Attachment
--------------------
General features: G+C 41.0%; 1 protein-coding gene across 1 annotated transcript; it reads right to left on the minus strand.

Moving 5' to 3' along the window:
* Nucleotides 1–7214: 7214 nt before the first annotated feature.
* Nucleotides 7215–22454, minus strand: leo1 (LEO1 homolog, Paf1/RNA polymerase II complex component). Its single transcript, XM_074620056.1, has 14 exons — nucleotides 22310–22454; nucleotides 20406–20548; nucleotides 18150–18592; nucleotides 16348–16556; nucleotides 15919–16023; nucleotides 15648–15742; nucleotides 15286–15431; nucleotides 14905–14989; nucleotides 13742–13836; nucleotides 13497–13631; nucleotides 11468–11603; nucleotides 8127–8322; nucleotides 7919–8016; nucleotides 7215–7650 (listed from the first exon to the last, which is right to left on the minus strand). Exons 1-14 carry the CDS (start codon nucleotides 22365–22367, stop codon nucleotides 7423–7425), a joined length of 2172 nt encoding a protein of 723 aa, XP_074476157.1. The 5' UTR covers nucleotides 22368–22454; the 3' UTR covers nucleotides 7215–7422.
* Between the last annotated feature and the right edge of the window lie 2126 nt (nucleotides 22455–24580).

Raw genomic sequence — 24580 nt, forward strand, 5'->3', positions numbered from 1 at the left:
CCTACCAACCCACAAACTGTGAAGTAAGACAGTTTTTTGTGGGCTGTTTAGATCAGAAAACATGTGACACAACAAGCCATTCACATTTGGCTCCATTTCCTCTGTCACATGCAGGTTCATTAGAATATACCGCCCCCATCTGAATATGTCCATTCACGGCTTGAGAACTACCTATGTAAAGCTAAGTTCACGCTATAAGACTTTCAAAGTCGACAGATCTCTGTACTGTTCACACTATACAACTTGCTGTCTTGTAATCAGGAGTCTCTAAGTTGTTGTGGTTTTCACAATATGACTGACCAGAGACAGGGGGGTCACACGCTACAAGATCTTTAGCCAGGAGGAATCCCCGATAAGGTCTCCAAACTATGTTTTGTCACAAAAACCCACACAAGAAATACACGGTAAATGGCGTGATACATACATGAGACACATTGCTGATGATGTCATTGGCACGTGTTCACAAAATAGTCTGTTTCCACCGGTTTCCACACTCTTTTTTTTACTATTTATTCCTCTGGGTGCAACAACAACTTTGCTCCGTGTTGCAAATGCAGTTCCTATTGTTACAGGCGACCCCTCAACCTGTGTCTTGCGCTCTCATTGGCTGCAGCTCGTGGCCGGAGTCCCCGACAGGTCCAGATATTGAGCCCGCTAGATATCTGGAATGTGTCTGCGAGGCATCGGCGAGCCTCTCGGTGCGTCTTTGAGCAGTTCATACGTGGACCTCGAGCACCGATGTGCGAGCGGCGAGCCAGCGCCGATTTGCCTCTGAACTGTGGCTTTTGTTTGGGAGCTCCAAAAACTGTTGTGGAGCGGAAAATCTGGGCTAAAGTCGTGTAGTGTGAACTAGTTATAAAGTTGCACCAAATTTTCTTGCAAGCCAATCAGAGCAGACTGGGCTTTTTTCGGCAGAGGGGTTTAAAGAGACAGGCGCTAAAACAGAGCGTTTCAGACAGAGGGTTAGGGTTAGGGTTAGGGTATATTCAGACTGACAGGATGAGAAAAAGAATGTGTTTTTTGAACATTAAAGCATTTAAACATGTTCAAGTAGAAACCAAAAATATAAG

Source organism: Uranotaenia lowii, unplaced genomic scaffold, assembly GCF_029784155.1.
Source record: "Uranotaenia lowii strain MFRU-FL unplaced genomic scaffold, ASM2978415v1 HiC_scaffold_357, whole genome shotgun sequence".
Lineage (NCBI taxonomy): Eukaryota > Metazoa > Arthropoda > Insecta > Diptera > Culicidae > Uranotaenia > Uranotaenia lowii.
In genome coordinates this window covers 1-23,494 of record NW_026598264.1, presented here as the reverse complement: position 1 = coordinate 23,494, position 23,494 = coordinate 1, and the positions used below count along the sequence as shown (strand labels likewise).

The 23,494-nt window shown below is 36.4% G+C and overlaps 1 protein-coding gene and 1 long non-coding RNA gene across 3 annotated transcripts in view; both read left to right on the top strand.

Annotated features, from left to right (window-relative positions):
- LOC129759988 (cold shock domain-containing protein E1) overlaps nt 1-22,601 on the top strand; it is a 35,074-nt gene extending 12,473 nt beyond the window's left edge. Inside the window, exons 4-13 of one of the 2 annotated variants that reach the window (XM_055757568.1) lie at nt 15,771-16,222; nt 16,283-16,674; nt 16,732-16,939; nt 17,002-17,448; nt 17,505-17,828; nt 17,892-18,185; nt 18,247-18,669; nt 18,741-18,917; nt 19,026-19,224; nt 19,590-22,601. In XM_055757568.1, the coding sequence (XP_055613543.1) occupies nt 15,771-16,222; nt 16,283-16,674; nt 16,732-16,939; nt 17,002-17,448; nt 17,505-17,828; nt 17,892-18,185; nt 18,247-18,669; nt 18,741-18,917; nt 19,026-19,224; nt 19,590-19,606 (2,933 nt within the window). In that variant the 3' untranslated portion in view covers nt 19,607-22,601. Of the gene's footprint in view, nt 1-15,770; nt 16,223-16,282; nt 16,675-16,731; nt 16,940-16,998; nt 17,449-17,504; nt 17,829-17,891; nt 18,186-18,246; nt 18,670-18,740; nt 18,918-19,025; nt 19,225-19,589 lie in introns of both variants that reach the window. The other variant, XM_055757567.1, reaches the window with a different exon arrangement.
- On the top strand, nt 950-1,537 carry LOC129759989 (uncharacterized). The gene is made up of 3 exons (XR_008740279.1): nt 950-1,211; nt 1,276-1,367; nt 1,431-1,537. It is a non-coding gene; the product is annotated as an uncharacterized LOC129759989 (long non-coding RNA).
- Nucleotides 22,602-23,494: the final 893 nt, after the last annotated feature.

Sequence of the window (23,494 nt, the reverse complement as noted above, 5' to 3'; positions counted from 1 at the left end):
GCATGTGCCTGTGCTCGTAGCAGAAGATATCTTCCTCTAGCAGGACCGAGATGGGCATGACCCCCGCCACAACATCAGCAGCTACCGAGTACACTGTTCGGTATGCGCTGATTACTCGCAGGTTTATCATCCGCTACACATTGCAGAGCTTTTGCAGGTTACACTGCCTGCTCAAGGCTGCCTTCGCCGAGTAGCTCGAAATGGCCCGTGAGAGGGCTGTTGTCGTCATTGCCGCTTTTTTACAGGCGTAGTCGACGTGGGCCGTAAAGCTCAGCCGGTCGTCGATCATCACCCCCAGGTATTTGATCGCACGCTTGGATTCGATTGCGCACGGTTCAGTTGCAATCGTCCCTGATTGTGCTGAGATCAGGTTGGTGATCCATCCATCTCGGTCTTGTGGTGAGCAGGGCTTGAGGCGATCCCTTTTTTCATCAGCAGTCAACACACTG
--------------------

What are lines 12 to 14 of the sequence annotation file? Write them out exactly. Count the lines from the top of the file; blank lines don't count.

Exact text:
The 23,494-nt window shown below is 36.4% G+C and overlaps 1 protein-coding gene and 1 long non-coding RNA gene across 3 annotated transcripts in view; both read left to right on the top strand.

Annotated features, from left to right (window-relative positions):
- LOC129759988 (cold shock domain-containing protein E1) overlaps nt 1-22,601 on the top strand; it is a 35,074-nt gene extending 12,473 nt beyond the window's left edge. Inside the window, exons 4-13 of one of the 2 annotated variants that reach the window (XM_055757568.1) lie at nt 15,771-16,222; nt 16,283-16,674; nt 16,732-16,939; nt 17,002-17,448; nt 17,505-17,828; nt 17,892-18,185; nt 18,247-18,669; nt 18,741-18,917; nt 19,026-19,224; nt 19,590-22,601. In XM_055757568.1, the coding sequence (XP_055613543.1) occupies nt 15,771-16,222; nt 16,283-16,674; nt 16,732-16,939; nt 17,002-17,448; nt 17,505-17,828; nt 17,892-18,185; nt 18,247-18,669; nt 18,741-18,917; nt 19,026-19,224; nt 19,590-19,606 (2,933 nt within the window). In that variant the 3' untranslated portion in view covers nt 19,607-22,601. Of the gene's footprint in view, nt 1-15,770; nt 16,223-16,282; nt 16,675-16,731; nt 16,940-16,998; nt 17,449-17,504; nt 17,829-17,891; nt 18,186-18,246; nt 18,670-18,740; nt 18,918-19,025; nt 19,225-19,589 lie in introns of both variants that reach the window. The other variant, XM_055757567.1, reaches the window with a different exon arrangement.